Transportation officials are installing new traffic lights nationwide that include a new feature they say will simplify left turns for drivers: flashing yellow arrows. But rather than have their intended effects, there are already reports the lights are creating confusion among drivers.
Anyone who's sat at a red light for minutes on end in the middle of the night when there's no cross traffic can cheer on science for proving what we already knew: lights that adapt to the flow of traffic, instead of dictating the flow of traffic, can improve the flow of traffic. A team of researchers discovered that if you let lights locally decide how to time their signals based on how much traffic they're dealing with, and then communicate that with nearby lights, you get closer to the "green
It seems most studies of amber lights focus on whether cities are using them to gather revenue. The theory – and let's face it, sometimes the fact – is that the light time is so short that drivers end up tripping the red light camera and getting a fine. Conversely, a new study by the University of Cincinnati and Ohio Department of Transportation has taken a look at how drivers behave when they encounter a yellow light no matter how long it's illuminated.
Traffic lights using state-of-the-art LED illumination use 90 percent less electricity, offer a much longer service life and are more durable than their incandescent counterparts. Taking advantage of the countless benefits, cities around the country have been replacing traditional filament-based traffic signal bulbs with LEDs for years. Unfortunately, the low-watt LED units burn much cooler than its white-hot counterpart making it unable to melt snow off weather exposed traffic fixtures.
Sometimes the best approach is the simplest, but that kind of attitude doesn't always fly in the high-tech haven that is Ferrari's headquarters in Maranello. Traditionally, one pit crew member would stand beside a Formula One car in the pit lane box holding a small sign on a long shaft to signal the driver when it was safe to drive out, but Scuderia Ferrari tried last year to replace the "lollipop" sign with an electronic system. A small box with lights, controlled by computer, was implemented i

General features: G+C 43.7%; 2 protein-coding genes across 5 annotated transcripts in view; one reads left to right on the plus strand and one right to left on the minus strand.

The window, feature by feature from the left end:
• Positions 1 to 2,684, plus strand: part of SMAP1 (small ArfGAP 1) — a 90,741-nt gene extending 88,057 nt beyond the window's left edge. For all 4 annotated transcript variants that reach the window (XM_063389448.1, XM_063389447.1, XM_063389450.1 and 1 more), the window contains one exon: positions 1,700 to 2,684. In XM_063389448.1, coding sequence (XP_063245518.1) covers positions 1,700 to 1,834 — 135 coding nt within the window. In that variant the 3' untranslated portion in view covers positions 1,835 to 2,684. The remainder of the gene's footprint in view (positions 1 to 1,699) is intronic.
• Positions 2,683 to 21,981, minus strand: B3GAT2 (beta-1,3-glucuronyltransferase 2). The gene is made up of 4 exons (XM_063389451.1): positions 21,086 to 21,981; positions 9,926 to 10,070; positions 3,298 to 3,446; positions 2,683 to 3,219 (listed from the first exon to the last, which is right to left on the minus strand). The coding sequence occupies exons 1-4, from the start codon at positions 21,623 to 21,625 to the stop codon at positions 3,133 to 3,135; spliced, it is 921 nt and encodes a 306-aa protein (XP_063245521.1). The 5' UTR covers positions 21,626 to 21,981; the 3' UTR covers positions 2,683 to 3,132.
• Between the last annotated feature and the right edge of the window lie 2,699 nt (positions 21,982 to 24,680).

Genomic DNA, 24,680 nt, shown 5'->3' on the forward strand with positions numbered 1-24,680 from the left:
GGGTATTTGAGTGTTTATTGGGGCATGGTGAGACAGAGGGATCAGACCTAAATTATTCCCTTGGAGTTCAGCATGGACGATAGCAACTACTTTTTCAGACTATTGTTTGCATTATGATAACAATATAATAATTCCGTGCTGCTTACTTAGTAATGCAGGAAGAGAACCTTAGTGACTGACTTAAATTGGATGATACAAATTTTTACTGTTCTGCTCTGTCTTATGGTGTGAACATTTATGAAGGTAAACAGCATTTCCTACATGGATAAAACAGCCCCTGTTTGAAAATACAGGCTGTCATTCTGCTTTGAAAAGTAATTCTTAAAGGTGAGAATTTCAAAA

As I spent several days in Los Angeles, CA last week I came to several realizations. First I never want to live there. While air quality has dramatically improved since the 1960s, the geography of the region means that it will never be as good as other places. Since the 1960s, California politicians and regulators have continually tightened emissions standards to the point where more than 99 percent of the pollution produced by cars and trucks in those days has been eliminated, and yet they want
The story of the Colorado man who got fined $50 for using a device to change traffic lights on his way to work from red to green has made its way around the internet already. As much fun as it is to read about the man’s eventual capture after two years of playing god in traffic, it’s more fun to watch this CNN video of townspeople pissed off that the guy got off virtually scott free. Hilarity also ensues watching the authorities explain how after fielding two years of complaints abou
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